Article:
Mycobacterium tuberculosis (Mtb) latently infects one-fourth of the world's population, causing pulmonary tuberculosis (TB) in ~10 million people and resulting in ~1.6 million deaths each year. The currently available TB vaccine, Mycobacterium bovis BCG (BCG), shows variable efficacy. In addition, multi-drug resistant (MDR) Mtb strains have recently emerged. Thus, there is a great need for new TB vaccines. Our recent work has demonstrated that T helper type 17 (Th17) cells which produce the cytokine interleukin-17 (IL-17), are a primary effector cell mediating vaccine-induced protection against Mtb. Additionally, mucosal vaccines induce better mucosal immunity and confer superior protection against TB, when compared to systemic routes of immunization. Despite the ability of experimental mucosal adjuvants to induce protective Th17 responses and confer vaccine-induced protection, development of Th17-inducing mucosal TB vaccines for human use is slow. Therefore, there is an urgent need to identify safe and effective mucosal TB vaccines that can induce lung mucosal Th17 responses and understand their mechanism(s) of action. Nanoemulsions (NE) are oil-in-water emulsions formulated with antigen. NE adjuvant was safe and well-tolerated in human volunteers when used as a flu vaccine, and elicited both systemic and mucosal immunity following a single mucosal vaccination. In new published data, we show that mucosal delivery of NE along with Mtb antigens (NE-TB vaccine) can confer Mtb control, and is associated with decreased TB disease in mice. The overall goal of this proposal is to characterize and optimize the protective immune responses induced by NE-TB vaccine thus enabling development of a novel, safe, effective, first-of-kind Th17-inducing TB mucosal vaccine. Thus, we propose the following Specific Aims.
In Specific Aim 1, using mouse model of TB, we will identify the prime-boost strategy and the antigen combination that enhances immunogenicity, and improves vaccine-induced protection of NE-TB vaccines, to exceed protection afforded by BCG vaccination.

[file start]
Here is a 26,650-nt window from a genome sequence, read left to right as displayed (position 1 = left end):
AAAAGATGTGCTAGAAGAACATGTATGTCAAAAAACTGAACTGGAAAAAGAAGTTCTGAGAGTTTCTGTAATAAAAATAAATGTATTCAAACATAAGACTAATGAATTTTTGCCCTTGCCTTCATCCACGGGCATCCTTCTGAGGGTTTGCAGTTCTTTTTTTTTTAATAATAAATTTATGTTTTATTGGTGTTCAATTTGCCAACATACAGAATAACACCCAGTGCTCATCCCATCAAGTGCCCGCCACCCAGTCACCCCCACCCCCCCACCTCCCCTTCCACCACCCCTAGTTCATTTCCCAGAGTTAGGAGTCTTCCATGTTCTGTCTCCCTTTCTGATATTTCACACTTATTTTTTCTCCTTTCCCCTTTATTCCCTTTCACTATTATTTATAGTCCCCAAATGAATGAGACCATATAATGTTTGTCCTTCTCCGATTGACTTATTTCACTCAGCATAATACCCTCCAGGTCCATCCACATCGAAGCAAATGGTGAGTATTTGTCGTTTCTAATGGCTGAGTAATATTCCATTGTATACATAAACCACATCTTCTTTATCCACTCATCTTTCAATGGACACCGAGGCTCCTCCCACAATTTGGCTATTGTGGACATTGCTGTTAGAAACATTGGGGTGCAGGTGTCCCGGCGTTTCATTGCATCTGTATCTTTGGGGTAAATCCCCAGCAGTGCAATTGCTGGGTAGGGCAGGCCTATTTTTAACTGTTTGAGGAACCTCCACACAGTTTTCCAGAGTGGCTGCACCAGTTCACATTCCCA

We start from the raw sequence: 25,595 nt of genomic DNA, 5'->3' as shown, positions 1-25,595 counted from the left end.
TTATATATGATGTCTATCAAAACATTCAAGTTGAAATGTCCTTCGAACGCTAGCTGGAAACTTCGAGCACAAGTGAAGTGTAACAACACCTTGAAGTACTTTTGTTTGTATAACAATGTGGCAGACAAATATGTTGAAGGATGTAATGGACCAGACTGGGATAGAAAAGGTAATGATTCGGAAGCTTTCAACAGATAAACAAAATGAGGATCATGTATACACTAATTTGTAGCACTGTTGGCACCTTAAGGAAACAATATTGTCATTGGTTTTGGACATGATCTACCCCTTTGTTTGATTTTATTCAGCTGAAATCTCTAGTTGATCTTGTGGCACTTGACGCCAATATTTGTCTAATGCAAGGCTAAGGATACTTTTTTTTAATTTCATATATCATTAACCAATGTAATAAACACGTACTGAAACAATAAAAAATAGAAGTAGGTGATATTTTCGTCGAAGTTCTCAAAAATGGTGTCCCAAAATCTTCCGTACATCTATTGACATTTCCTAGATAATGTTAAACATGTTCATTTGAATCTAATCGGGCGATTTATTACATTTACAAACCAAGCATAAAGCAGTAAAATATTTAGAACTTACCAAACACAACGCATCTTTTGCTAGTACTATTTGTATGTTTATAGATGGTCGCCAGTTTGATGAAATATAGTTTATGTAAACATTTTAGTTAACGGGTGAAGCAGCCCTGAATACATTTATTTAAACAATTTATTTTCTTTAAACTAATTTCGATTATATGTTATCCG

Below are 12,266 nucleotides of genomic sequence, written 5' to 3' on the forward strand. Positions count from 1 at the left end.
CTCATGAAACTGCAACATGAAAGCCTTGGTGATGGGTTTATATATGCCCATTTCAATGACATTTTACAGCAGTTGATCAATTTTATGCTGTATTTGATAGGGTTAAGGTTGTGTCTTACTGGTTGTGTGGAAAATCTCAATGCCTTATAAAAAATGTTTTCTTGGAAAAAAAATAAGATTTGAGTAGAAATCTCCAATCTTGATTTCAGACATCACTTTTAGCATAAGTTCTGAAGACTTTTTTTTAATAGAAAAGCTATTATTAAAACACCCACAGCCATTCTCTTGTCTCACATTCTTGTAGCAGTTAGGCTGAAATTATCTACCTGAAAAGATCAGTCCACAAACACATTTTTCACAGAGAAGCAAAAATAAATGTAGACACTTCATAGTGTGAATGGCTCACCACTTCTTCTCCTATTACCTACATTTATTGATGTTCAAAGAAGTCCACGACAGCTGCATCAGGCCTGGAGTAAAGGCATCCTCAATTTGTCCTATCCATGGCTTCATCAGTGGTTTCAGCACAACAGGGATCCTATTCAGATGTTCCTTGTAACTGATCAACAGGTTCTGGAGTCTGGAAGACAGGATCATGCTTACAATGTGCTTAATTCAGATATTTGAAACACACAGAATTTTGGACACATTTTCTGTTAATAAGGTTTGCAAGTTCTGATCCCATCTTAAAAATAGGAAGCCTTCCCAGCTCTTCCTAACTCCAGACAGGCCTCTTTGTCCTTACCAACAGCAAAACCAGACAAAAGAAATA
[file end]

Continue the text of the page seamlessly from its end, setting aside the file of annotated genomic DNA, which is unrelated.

In Specific Aim 2, using the mouse model of TB, we will evaluate the efficacy of the best performing prime-boost NE-TB vaccine strategy against different Mtb strains, in genetically diverse hosts and upon pre-exposure to environmental mycobacteria.
In Specific Aim 3, we will carry out preclinical development and proof-of-concept testing of NE-TB vaccines in non-human primates (NHP) infected with Mtb and identify correlates of protection. The work proposed in this grant will determine the mechanism(s) of action, and validate a novel first-of- kind Th17-inducing mucosal NE-TB lead candidate vaccine for use in humans in the near future.

Public Health Relevance

Tuberculosis (TB) caused by the organism M.tuberculosis (Mtb) kills ~1.1 million people worldwide every year. The work proposed in this grant will determine the mechanism(s) of action towards development of a novel first-of-kind Th17-inducing mucosal NE-TB vaccine for use in humans in the near future. The relevance of this work to public health is that the development of such a mucosal vaccine has the potential to reduce the global incidence of TB.

National Institute of Health (NIH)
National Institute of Allergy and Infectious Diseases (NIAID)
Research Project (R01)
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Vaccines Against Microbial Diseases Study Section (VMD)
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Eichelberg, Katrin
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Washington University
Schools of Medicine
Saint Louis
United States
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